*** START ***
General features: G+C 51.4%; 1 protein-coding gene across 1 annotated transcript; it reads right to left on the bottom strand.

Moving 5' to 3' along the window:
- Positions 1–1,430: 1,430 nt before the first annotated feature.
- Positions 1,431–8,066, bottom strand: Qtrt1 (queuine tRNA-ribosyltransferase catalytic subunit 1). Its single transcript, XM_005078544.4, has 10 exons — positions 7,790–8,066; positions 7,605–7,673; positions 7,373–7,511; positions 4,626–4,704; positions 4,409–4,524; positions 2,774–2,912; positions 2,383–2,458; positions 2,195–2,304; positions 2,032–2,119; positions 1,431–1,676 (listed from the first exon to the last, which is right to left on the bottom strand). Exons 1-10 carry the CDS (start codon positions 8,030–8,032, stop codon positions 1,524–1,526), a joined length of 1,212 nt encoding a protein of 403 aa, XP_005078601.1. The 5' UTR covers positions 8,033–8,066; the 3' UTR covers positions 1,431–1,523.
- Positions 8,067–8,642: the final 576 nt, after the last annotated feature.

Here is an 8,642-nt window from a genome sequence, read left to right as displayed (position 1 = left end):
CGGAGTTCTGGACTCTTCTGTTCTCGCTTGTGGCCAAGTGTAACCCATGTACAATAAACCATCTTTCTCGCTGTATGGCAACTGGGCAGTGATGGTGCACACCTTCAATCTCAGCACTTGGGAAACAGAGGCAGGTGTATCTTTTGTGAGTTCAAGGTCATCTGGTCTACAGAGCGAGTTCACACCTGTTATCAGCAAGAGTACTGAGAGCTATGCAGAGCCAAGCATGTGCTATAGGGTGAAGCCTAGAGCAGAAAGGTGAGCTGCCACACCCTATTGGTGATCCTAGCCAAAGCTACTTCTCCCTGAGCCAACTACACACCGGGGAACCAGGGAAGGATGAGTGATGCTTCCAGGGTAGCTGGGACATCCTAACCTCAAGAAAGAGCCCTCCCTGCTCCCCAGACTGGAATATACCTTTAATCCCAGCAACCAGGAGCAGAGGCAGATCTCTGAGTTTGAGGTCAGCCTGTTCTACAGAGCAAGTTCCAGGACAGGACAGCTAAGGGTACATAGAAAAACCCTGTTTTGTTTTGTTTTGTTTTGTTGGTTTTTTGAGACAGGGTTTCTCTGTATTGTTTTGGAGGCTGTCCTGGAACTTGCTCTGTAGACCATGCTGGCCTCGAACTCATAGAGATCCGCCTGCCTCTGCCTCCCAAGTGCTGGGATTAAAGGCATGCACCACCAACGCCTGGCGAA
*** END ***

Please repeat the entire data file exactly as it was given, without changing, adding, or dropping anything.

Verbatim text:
General features: G+C 51.4%; 1 protein-coding gene across 1 annotated transcript; it reads right to left on the bottom strand.

Moving 5' to 3' along the window:
- Positions 1–1,430: 1,430 nt before the first annotated feature.
- Positions 1,431–8,066, bottom strand: Qtrt1 (queuine tRNA-ribosyltransferase catalytic subunit 1). Its single transcript, XM_005078544.4, has 10 exons — positions 7,790–8,066; positions 7,605–7,673; positions 7,373–7,511; positions 4,626–4,704; positions 4,409–4,524; positions 2,774–2,912; positions 2,383–2,458; positions 2,195–2,304; positions 2,032–2,119; positions 1,431–1,676 (listed from the first exon to the last, which is right to left on the bottom strand). Exons 1-10 carry the CDS (start codon positions 8,030–8,032, stop codon positions 1,524–1,526), a joined length of 1,212 nt encoding a protein of 403 aa, XP_005078601.1. The 5' UTR covers positions 8,033–8,066; the 3' UTR covers positions 1,431–1,523.
- Positions 8,067–8,642: the final 576 nt, after the last annotated feature.

Here is an 8,642-nt window from a genome sequence, read left to right as displayed (position 1 = left end):
CGGAGTTCTGGACTCTTCTGTTCTCGCTTGTGGCCAAGTGTAACCCATGTACAATAAACCATCTTTCTCGCTGTATGGCAACTGGGCAGTGATGGTGCACACCTTCAATCTCAGCACTTGGGAAACAGAGGCAGGTGTATCTTTTGTGAGTTCAAGGTCATCTGGTCTACAGAGCGAGTTCACACCTGTTATCAGCAAGAGTACTGAGAGCTATGCAGAGCCAAGCATGTGCTATAGGGTGAAGCCTAGAGCAGAAAGGTGAGCTGCCACACCCTATTGGTGATCCTAGCCAAAGCTACTTCTCCCTGAGCCAACTACACACCGGGGAACCAGGGAAGGATGAGTGATGCTTCCAGGGTAGCTGGGACATCCTAACCTCAAGAAAGAGCCCTCCCTGCTCCCCAGACTGGAATATACCTTTAATCCCAGCAACCAGGAGCAGAGGCAGATCTCTGAGTTTGAGGTCAGCCTGTTCTACAGAGCAAGTTCCAGGACAGGACAGCTAAGGGTACATAGAAAAACCCTGTTTTGTTTTGTTTTGTTTTGTTGGTTTTTTGAGACAGGGTTTCTCTGTATTGTTTTGGAGGCTGTCCTGGAACTTGCTCTGTAGACCATGCTGGCCTCGAACTCATAGAGATCCGCCTGCCTCTGCCTCCCAAGTGCTGGGATTAAAGGCATGCACCACCAACGCCTGGCGAA